The title refers to the number of men killed in the war. It suggests husbands and fiancés in particular, although as Parks explores in the novel the years after the war were a time of great change and the reality quite complex.

The novel focuses on five women: Lady Chatfield – Lydia – whose husband Lawrence escaped active service after his eldest brother was killed during the Battle of Mons and second brother died falling off a horse during a hunt. To prevent his remaining son and now heir dying, his father arranged for him to have a desk job. Lydia is embarrassed by this and considers her inability to get pregnant (for it is her inability, as one of the many doctors she sees tells her: ‘invariably the problem lies with the woman, you know’) as punishment for Lawrence not fighting the war.

Two sisters and their sister-in-law – Sarah Gordon, Beatrice Polwarth and Cecily Polwarth. Cecily rarely leaves the house now she has to devote her time to caring for her husband:

Her ability to have fun – even her sense of entitlement to fun – had been blown away with Samuel’s limbs on 9 October 1917; flesh and hope splattered across Flanders and buried deep in the mud there.

The word Passchendaele haunted the house. It could be heard in the tick-tock of the clocks, in the tip-tap of the servants footsteps on the wooden floorboards. Passch-en-daele, Passch-en-daele…

It was never heard on anyone’s lips.

Sarah’s husband, Arthur, was killed during the war, as was a man that Beatrice might have married. Both sisters are given an allowance by their brother.

Sarah, mother of two and war widow desperately misses her husband. She has no interest in remarrying and lives a quiet life in the company of her children and her brother.

Beatrice is a sad figure, poor (in relative terms) and plain. She’s considered dull and boring by many members of the society she finds herself on the fringes of. ‘…in all probability she was destined to be an old maid’.

The fifth woman is Ava Pondson-Callow, the life and soul of the party:

Ava was fast, but rich enough for it not to matter a jot. She was thoroughly modern. She wore lipstick, rouge and mascara; she smoked in public, drank cocktails, and it was rumoured that she had danced with a black man when she visited America last summer. At the very least she’d danced with him.

She’s also the least likely of the women to consider herself a ‘spare bride’:

She’d never been so consumed by a man that she’d consider being indiscreet in public; desire was always on her terms and in private, and whilst she’d probably made love with many more men than any of the other women in the room, no one could be sure.

And she’s definitely not interested in starting a family:

She wouldn’t trust withdrawl; in an amusing perversion of the usual roles of the sexes, she insisted that men were out to trap her.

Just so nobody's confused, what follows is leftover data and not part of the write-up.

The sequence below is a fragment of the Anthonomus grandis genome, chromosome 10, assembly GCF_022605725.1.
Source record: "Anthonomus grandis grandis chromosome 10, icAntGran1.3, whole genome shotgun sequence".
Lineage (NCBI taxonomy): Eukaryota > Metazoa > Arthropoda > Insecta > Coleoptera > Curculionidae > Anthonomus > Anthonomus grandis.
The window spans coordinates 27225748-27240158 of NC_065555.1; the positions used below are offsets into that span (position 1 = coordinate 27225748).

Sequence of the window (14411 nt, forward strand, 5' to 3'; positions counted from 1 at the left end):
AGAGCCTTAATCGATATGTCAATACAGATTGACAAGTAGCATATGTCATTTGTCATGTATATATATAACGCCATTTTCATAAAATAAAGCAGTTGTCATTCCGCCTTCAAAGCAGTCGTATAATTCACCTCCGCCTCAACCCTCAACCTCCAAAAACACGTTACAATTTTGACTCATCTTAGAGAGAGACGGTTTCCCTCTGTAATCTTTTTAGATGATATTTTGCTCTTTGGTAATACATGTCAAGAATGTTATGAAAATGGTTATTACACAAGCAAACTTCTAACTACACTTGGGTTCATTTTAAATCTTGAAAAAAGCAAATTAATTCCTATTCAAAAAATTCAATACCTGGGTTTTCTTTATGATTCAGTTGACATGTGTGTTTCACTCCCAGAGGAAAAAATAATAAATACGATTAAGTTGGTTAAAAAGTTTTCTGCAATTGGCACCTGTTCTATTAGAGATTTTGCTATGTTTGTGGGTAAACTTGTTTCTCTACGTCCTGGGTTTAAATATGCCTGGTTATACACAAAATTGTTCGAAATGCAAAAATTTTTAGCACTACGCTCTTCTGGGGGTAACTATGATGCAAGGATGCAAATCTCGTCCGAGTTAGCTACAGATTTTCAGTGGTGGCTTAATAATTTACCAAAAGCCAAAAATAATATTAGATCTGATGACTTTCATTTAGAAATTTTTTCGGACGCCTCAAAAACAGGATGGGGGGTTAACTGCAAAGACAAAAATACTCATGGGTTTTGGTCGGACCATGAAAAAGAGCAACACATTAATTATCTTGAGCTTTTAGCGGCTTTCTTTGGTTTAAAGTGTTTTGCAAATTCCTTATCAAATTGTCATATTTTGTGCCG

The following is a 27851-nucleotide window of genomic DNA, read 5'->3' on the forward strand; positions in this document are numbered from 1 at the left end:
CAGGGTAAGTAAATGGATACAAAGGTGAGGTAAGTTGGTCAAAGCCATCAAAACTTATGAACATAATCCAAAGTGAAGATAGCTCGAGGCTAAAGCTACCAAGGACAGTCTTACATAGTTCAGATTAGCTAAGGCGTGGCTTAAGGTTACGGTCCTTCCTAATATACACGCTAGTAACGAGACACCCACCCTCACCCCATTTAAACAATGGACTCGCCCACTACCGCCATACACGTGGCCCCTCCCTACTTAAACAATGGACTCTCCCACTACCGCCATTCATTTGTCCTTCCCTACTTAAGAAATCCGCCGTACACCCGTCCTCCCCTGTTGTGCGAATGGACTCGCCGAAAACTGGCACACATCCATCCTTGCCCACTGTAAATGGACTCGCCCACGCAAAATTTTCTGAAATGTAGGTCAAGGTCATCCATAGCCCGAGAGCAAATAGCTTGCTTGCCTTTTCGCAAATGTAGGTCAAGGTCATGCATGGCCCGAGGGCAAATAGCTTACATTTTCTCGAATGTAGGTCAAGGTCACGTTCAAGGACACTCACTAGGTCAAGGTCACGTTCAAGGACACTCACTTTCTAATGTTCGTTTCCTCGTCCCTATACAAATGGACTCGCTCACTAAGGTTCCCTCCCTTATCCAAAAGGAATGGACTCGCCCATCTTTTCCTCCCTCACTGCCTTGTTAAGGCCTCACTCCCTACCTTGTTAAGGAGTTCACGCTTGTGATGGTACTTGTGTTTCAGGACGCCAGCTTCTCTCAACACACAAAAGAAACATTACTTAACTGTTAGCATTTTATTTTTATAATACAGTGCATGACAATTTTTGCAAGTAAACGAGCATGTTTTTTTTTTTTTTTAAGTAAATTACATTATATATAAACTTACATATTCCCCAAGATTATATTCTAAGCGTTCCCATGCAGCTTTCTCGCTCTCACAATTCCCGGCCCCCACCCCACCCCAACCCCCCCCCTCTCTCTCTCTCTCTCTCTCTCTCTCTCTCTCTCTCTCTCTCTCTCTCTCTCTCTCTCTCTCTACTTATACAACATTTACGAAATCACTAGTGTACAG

The lives of all the women are about to be shaken further by the arrival of a handsome stranger. Lydia sees him first during a visit to London:

…a man with a ramrod posture, a man with an air of resilience and triumph. His strength and masculinity oozed out and engulfed the entire room; Lydia noticed that Sarah was watching him too. Every woman in the room was. Some were doing so carefully, from under their lashes or out of the corner of their eyes; others were brasher, and practically allowed their jaws to openly hit the table. Lydia stared. She was incapable of not doing so, even though somewhere, on some level, she realised it was unacceptable.

It was habit too to wait, to see if they could stand, if both arms were in place, if when they turned they might be scarred, burned beyond recognition. But this man turned and he was perfection. It was his absolute perfection that struck her.

This man is Edgar Trent – ‘catapulted through the ranks…Went in as a commoner, came out practically one of us’. Although Edgar appears perfect, he carries the mental scars so common with soldiers who’ve seen and done horrific things in the name of war. As an outsider to the society the women are part of, he’s also well placed to bring a critical voice to their lifestyles and expectations.

Spare Brides takes a good look at the options open to the women left behind after the war; although it focuses on the upper class, there is some consideration of working class women, particularly in relation to the burgeoning women’s rights movement of which Ava becomes a part. It is also, of course, a love story; one played across the class divide, a device which makes it all the more interesting and gives us some of the best scenes in the book. It’s a good read, well plotted, with a couple of unpredictable twists, one of which led me to gasp aloud. Well worth your time if you’re looking for a page-turner.

 

Thanks to Headline for the review copy.